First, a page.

Nikolov S.C.,Bulgarian Academy of Science | Demerdzhiev D.A.,Bulgarian Society for the Protection of Birds BirdLife Bulgaria | Popgeorgiev G.S.,Bulgarian Society for the Protection of Birds BirdLife Bulgaria | Plachiyski D.G.,Bulgarian Society for the Protection of Birds BirdLife Bulgaria
Animal Biodiversity and Conservation | Year: 2011

Shrubs are widely considered a threat to grassland biodiversity. We investigated the effects of shrub cover and grazing intensity on bird communities in sub-Mediterranean pastures in Bulgaria. The point-count method was used on 80 plots in open (< 10% shrub cover) and shrubby (approx. 20% cover) pastures under either intensive or extensive management (grazing intensity) from 2008 to 2009. We recorded a total of 1,956 observations of birds from 53 species. Main environmental gradients accounting for the bird community pattern were related to vegetation succession and land productivity. Bird species richness was higher in shrubby pastures than in open sites, while no effect was found in respect to total bird abundance. Bird species diversity (i.e. H'index) was highest in extensive shrubby pastures. Shrubland specialists were positively affected by shrub cover and extensive management of pastures while grassland and woodland specialists showed no significant response to these factors. We conclude that a small proportion of shrubs within pastures may be beneficial for farmland birds and sustainable management of pastures could be achieved by greater flexibility of national agri-environmental schemes. © 2011 Museu de Ciències Naturals.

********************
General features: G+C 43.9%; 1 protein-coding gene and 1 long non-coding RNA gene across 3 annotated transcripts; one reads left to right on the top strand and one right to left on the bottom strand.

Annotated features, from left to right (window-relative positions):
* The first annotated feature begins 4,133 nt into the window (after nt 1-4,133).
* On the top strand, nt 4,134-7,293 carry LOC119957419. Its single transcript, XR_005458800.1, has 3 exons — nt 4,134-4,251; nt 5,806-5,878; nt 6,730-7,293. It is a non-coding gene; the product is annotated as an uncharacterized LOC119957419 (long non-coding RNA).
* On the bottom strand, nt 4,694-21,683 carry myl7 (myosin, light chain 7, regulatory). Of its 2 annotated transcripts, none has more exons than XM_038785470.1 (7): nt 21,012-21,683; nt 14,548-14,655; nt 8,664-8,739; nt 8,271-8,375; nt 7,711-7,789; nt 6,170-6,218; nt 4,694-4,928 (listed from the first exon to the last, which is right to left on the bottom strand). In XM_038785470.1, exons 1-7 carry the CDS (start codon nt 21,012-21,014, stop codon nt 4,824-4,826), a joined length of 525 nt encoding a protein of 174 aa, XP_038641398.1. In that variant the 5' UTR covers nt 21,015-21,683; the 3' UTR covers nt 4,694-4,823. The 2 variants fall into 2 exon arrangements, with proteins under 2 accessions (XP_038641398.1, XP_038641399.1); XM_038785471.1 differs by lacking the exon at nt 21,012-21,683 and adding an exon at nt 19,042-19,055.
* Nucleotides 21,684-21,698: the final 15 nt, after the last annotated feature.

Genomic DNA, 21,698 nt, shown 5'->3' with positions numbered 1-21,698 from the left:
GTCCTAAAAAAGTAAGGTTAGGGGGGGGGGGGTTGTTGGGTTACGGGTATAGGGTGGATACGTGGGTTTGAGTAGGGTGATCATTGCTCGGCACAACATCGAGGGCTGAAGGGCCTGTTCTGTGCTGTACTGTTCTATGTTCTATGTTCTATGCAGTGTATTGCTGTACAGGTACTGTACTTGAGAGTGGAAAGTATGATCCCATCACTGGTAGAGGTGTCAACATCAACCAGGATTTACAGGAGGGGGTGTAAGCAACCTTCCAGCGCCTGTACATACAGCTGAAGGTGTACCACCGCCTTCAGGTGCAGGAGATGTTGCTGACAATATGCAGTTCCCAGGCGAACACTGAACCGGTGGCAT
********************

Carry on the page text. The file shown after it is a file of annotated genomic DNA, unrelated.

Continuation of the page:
Dobrev V.,Bulgarian Society for the Protection of Birds BirdLife Bulgaria | Popgeorgiev G.,Bulgarian Society for the Protection of Birds BirdLife Bulgaria | Plachiyski D.,Bulgarian Society for the Protection of Birds BirdLife Bulgaria
Acta Zoologica Bulgarica | Year: 2014

In Bulgaria, an EU member state since 2007, semi-natural grasslands are still widespread but their area has decreased significantly in the last decades mainly due to their turnover into arable lands. We examined the changes in the cover and configuration of grassland habitats resulting from the Common Agricultural Policy implementation on the territory of Besaparski Ridove Special Protection Area between 2006 and 2010. There was a significant increase in the cover of arable lands, vineyards and orchards, and loss of natural and semi-natural grasslands. The most substantial land cover changes were the increase of arable lands (av. 33 ha per 4.84 km2 sampling plot) and the loss of the natural grasslands (av. 30 ha per 4.84 km2 sampling plot). There were also significant shifts found in the grassland configuration in terms of increased landscape complexity. We make recommendations for implementation of appropriate Agrienvironmental schemes (AES) to avoid further loss of biodiversity and valuable grassland habitats within Natura 2000 in Bulgaria.